Well, it was more fun than a work stoppage.
Hey. That sounds like a slogan.
The good news out of the Spokane Shock opener on Monday night?
• They didn’t bring in Monday Night Football exile Hank Williams Jr. to sing about his rowdy friends and compare the President to Hitler. Apparently, the executive director of the players union handles that department (more on that later).
• No picket lines had to be crossed. Only hot dog lines.
• Dance teamers are now strategically stationed in the aisles during play, so you can stop and stand for a picture with one on your fourth trip up the stairs for a beer.
But the bottom line? Not so good.
The union-label Shock fell to the union-label Iowa Barnstormers 69-63 at the Spokane Arena, surviving four turnovers to get the game to overtime, only to have one more beat them. This on top of assorted miscues not normally associated with union work.
Change orders will be requisitioned, as is always the case after the first week of any football season.
Far more sobering was a late-game, helmet-to-helmet hit by Iowa’s John Mohring that laid out Shock quarterback Erik Meyer for five minutes before he was led unsteadily from the field. Mohring was ejected for the egregious blow; the AFL should consider imposing a work stoppage beyond that.
The opening night crowd – reported to be 8,891 – looked to be as small as any in the Shock’s history, possibly attributable to the Monday night date and the pre-weekend scare of a strike/lockout/amateur hour.
Which, for all anyone knows, could still happen.
Arena ball can be major league entertainment, but it is still very much minor league – reflected first of all in the salary scale of $400 a game for everyone but quarterbacks. That’s a union gripe, of course.
But nothing was quite as minor league as the way the labor uncertainty was handled over the weekend down in Florida, where the rosters of the Pittsburgh Power and Orlando Predators were essentially fired hours before kickoff by combative ownership seeking to short-circuit some potential grandstanding by the unionists.
Replacement players were called in and a few originals crossed over to play.
Since the AFL rosters are so liquid week to week anyway, it can be wondered if there really is a difference between regular players and replacements. A 0-0 first-quarter score in Orlando was as good of an answer as any.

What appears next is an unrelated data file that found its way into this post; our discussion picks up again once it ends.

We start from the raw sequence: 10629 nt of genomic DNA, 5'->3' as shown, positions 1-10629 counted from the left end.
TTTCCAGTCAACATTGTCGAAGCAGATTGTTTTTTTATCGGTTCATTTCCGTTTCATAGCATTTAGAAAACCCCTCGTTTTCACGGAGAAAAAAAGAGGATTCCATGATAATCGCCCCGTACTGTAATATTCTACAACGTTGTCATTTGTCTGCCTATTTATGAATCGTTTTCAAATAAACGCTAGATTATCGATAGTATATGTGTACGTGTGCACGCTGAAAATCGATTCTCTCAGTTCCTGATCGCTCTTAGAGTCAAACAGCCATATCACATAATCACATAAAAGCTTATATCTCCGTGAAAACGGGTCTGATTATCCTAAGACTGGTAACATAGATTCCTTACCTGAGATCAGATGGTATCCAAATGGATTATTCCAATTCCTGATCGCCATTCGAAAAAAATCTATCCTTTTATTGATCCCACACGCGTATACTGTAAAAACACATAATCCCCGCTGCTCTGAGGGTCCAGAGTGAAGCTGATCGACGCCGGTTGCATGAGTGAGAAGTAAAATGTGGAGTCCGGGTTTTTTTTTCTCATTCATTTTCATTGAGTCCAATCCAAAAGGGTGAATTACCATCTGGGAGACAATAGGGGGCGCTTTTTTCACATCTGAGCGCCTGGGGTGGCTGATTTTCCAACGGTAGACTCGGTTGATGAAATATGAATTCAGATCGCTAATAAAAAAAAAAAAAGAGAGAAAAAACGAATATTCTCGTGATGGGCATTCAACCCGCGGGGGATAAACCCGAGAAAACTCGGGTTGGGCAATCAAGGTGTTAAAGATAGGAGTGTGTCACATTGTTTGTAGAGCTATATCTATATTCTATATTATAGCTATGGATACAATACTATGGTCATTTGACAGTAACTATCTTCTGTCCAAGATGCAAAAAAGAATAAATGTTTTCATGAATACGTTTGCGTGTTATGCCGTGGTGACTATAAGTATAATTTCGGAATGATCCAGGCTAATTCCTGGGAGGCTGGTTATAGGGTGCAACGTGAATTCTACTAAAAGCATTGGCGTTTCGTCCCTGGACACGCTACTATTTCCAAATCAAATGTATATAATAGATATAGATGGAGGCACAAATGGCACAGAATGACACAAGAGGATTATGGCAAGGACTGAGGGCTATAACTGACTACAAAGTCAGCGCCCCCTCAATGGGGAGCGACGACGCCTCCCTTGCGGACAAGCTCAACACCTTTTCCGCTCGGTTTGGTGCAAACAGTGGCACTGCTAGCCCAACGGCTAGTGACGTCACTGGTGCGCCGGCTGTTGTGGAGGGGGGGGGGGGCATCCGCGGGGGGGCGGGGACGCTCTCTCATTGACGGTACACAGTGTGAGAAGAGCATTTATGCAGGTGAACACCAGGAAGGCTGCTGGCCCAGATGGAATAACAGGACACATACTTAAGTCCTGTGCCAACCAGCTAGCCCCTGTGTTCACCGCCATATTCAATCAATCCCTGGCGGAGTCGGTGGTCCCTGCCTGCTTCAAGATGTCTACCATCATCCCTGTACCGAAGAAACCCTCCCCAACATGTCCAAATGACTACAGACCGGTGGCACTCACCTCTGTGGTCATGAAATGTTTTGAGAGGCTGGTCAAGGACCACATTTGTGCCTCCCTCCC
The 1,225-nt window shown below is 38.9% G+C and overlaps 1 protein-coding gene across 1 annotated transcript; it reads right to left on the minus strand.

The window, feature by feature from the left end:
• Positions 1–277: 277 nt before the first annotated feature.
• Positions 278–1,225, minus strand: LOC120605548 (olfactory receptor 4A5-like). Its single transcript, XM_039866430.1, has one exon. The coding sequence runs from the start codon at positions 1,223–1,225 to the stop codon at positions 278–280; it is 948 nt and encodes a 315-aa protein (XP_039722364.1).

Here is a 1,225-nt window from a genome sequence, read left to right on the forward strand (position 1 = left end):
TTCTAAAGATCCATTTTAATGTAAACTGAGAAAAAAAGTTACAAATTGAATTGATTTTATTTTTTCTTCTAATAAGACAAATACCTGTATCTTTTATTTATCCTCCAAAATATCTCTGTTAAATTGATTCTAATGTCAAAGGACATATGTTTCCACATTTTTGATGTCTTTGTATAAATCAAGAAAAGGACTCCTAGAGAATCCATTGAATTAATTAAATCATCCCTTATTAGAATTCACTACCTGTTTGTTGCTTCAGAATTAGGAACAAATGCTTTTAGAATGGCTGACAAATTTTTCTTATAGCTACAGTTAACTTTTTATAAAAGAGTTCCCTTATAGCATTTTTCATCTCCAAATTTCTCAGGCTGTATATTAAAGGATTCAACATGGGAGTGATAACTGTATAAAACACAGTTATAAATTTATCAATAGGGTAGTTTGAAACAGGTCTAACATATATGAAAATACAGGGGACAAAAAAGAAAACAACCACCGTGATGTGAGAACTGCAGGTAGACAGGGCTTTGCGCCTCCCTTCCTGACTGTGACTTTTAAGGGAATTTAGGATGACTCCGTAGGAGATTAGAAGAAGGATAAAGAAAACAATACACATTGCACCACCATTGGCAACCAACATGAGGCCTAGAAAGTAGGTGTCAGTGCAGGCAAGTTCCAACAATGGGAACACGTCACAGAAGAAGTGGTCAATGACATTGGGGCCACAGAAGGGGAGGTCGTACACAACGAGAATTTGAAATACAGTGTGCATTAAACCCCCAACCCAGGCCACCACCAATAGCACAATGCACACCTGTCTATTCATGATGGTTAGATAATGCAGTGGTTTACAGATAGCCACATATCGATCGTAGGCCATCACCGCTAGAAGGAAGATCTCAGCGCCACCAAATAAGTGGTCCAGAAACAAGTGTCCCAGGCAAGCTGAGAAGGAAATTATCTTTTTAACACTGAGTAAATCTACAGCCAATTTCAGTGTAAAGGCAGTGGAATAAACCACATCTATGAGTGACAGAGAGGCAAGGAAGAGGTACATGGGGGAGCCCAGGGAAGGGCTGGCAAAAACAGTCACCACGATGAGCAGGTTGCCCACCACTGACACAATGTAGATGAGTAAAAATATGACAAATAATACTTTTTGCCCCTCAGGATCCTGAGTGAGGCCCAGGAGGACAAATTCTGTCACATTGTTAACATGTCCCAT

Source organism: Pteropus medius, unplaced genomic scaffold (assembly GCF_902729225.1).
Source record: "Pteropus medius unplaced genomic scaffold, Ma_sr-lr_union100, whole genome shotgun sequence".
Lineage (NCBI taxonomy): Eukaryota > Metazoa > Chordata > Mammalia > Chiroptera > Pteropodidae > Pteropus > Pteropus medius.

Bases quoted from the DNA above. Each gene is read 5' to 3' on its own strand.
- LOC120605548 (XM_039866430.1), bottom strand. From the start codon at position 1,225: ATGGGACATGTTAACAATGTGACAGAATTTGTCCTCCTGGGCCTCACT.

In Spokane, Shock owner Brady Nelson winced at the show being aired to America on the NFL Network and counted his blessings at not being the league opener.
“If I was in Orlando, I would have had to put a replacement team together,” he admitted. “Although we had a pretty good pulse on our team and nobody wanted to strike.
“The union idea is so new the players didn’t really know what they were supposed to do. They authorized to use the strike for a negotiating tool, but nobody thought they would have to strike.”
Nonetheless, the pre-emptive firings were almost spitefully ham-handed. Pittsburgh’s Matt Shaner did his at the pre-game meal at the Olive Garden, apparently taking his cue from Bob Sugar in “Jerry McGuire” to handle such matters at a restaurant where someone will be less likely go ballistic.
Also, he stranded the players who didn’t re-sign in Orlando. Hardball evolved pretty quickly into beanball.
But things had grown ugly even before. Players union head Ivan Soto and Orlando owner Bret Munsey argued on the radio Thursday over whether Soto had indeed likened AFL commissioner Jerry Kurz to Hitler. Supposedly Soto is on tape doing so, though he retooled his remarks to instead indict Kurz as a Napoleon “with little man’s disease.”
So, all very adult.
Nelson wouldn’t second-guess his lodge brothers: “They took a remedy allowed to them and made sure the game went on. It’s not a circumstance that a team could survive a (players’) sit-down, have the fans leave the stadium and say, ‘We’ll get them back next time.’ Fans aren’t going to give you a lot of next-time opportunities.”
But though the players are hardly in a position of strength – what with the hungry pool of replacements just recently cut from training camp – and their leadership has been amateurish, the league would be well-served to be more open and reasonable. There is a small pay bump on the table. The issues – safety, medical recourse and the rather cutthroat transience the league is built on – are more serious than that.
“Anything not fan-friendly or business-friendly,” acknowledged Nelson, “is not good at all for the league.”
That sounds like a slogan, too.